Incredibly, although the cable was received with the utmost alarm inside the Pentagon, the Army was in no hurry to inform anyone outside the Department of Defense. Not until three days later, on 8 March, did Secretary of Defense Forrestal brief a closed-door session of the Senate Armed Services Committee on Clay's telegram. On 11 March, Gen. Chamberlin, the G-2, called DCI Hillenkoetter to request a meeting of the inter-departmental Intelligence Advisory Committee the next day.36 Not until that meeting did representatives of the Office of Naval Intelligence, Air Force Intelligence, or the Department of State see Clay's cable, although by that time they had gleaned through the rumor mill some idea of what was happening.37 On reading the cable, Director of Naval Intelligence Thomas Inglis noted that "this was the very function for which CIA had been established," and proposed that Hillenkoetter appoint a CIA representative to chair an ad hoc committee to study the situation and prepare an estimate of Soviet intentions.38 With a stroke, Admiral Inglis transformed what up to that moment had been "an Army matter" into a national intelligence problem.39
As Washington mobilized to deal with what it still perceived to be a crisis, intelligence officers stationed in Europe were polled for any supporting data. With this, CIA's Berlin Operations Base first heard of Clay's cable.40 Surprised by the apparent extremity of the situation, Dana Durand and Peter Sichel of CIA visited Clay's intelligence chief in the Office of the US Military Governor in Germany. All agreed that further Soviet measures short of war were likely, but that war itself was unlikely--an opinion that prevailed generally throughout Allied intelligence establishments in Europe.41 This consensus in the field took the edge off Clay's "war warning" and reduced the sense of immediacy prevailing in Washington.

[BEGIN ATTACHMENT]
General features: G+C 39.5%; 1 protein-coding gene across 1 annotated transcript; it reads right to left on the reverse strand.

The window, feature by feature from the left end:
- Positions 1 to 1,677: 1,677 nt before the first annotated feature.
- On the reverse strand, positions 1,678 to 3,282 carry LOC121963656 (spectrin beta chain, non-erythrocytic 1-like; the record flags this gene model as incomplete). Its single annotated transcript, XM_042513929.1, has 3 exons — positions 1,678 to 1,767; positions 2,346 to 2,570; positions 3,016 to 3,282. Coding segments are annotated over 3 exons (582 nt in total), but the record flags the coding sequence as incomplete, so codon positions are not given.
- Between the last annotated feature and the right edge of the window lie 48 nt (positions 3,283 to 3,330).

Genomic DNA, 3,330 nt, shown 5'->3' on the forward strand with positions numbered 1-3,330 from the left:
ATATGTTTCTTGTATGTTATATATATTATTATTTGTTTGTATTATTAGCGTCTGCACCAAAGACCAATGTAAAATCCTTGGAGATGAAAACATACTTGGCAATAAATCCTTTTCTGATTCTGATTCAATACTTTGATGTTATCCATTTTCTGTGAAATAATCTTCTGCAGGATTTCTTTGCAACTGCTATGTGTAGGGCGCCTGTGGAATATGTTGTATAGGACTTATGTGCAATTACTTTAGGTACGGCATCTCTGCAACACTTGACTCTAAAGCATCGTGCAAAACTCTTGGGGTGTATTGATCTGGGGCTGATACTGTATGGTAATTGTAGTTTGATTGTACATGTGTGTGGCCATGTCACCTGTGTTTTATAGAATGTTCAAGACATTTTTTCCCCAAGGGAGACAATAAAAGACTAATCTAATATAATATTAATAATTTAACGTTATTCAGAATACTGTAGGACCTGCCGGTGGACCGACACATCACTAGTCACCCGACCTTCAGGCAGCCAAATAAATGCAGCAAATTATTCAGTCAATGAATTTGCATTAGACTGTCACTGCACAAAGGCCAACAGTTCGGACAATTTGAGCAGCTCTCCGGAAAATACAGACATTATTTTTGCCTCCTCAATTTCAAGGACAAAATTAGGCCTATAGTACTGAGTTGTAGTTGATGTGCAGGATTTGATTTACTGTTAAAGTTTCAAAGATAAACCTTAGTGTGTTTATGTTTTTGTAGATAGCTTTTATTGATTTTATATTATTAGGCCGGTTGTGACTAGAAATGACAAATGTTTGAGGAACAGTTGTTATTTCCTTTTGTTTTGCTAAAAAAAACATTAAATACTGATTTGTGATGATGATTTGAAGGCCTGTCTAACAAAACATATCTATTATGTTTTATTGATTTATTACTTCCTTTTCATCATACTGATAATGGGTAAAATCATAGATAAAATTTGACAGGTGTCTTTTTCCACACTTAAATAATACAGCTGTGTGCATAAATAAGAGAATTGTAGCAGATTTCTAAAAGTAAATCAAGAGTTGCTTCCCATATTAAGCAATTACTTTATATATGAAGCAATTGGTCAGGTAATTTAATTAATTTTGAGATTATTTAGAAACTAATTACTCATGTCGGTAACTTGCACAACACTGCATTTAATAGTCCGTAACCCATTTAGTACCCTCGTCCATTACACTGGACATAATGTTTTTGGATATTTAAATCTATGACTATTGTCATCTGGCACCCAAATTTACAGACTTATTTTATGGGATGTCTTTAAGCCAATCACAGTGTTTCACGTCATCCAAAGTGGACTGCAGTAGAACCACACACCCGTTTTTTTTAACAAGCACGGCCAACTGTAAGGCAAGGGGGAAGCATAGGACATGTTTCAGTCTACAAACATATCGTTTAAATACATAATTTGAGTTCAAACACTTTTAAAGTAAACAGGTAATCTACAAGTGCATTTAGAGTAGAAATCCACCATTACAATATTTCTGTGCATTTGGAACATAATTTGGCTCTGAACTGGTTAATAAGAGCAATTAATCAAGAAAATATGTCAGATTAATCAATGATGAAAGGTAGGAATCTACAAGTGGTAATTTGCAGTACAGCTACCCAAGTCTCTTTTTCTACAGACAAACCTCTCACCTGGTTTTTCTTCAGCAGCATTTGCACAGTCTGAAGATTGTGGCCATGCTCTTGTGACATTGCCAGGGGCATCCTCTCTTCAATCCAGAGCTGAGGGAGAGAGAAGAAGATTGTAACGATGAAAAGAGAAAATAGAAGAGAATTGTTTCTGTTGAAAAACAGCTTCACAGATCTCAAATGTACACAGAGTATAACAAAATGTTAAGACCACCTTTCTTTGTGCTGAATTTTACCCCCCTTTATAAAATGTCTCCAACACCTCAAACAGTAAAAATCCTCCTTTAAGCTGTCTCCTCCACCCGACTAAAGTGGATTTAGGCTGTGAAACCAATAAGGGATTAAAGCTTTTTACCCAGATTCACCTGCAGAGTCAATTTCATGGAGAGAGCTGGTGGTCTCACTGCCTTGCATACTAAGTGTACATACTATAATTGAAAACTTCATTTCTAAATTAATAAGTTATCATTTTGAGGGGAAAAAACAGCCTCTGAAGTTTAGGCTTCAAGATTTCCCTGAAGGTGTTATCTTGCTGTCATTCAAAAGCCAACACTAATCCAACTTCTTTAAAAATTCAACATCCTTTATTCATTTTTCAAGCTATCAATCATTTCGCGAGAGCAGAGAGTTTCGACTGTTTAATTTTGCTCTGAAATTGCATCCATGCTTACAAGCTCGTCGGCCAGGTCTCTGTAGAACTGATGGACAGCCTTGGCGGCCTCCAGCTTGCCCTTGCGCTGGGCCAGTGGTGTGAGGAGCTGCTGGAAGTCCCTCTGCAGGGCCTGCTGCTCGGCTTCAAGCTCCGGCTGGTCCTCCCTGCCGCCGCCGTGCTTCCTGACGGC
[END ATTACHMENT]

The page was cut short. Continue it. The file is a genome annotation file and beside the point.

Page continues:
The next day, Saturday, 13 March, the ad hoc committee met for the first time under the chairmanship of CIA's DeForrest Van Slyck, an analyst from ORE's Global Survey Group. Hillenkoetter left Van Slyck to run the meeting, but bustled in and out with trays of coffee and sandwiches.42
CIA's Van Slyck and G-2's Col. Ennis later were identified as "the principal protagonists" in the meeting--those with the most timely information and staff on the ground in Europe. The Army leadership had seized on Clay's cable as a means of justifying increases to its budget, which was about to come up before Congress. While Ennis was thrashing out an intelligence response with Van Slyck, his colleagues in G-2 were drafting an "Estimate of the World Situation" that called for augmenting the regular Army and recommended bringing "our machinery for general mobilization to an alert status." This Army document went on to warn that "The risk of war is greater now...than was the case six months ago...[and that]...war will become increasingly probable.... The Soviet Armed Forces...overshadow the whole of Europe and most of Asia.... The United States has no forces in being which could prevent the Soviet [sic] overrunning most of Eurasia.... Present forces...are incapable of offering more than a weak and unorganized delaying action in any of the likely theaters."43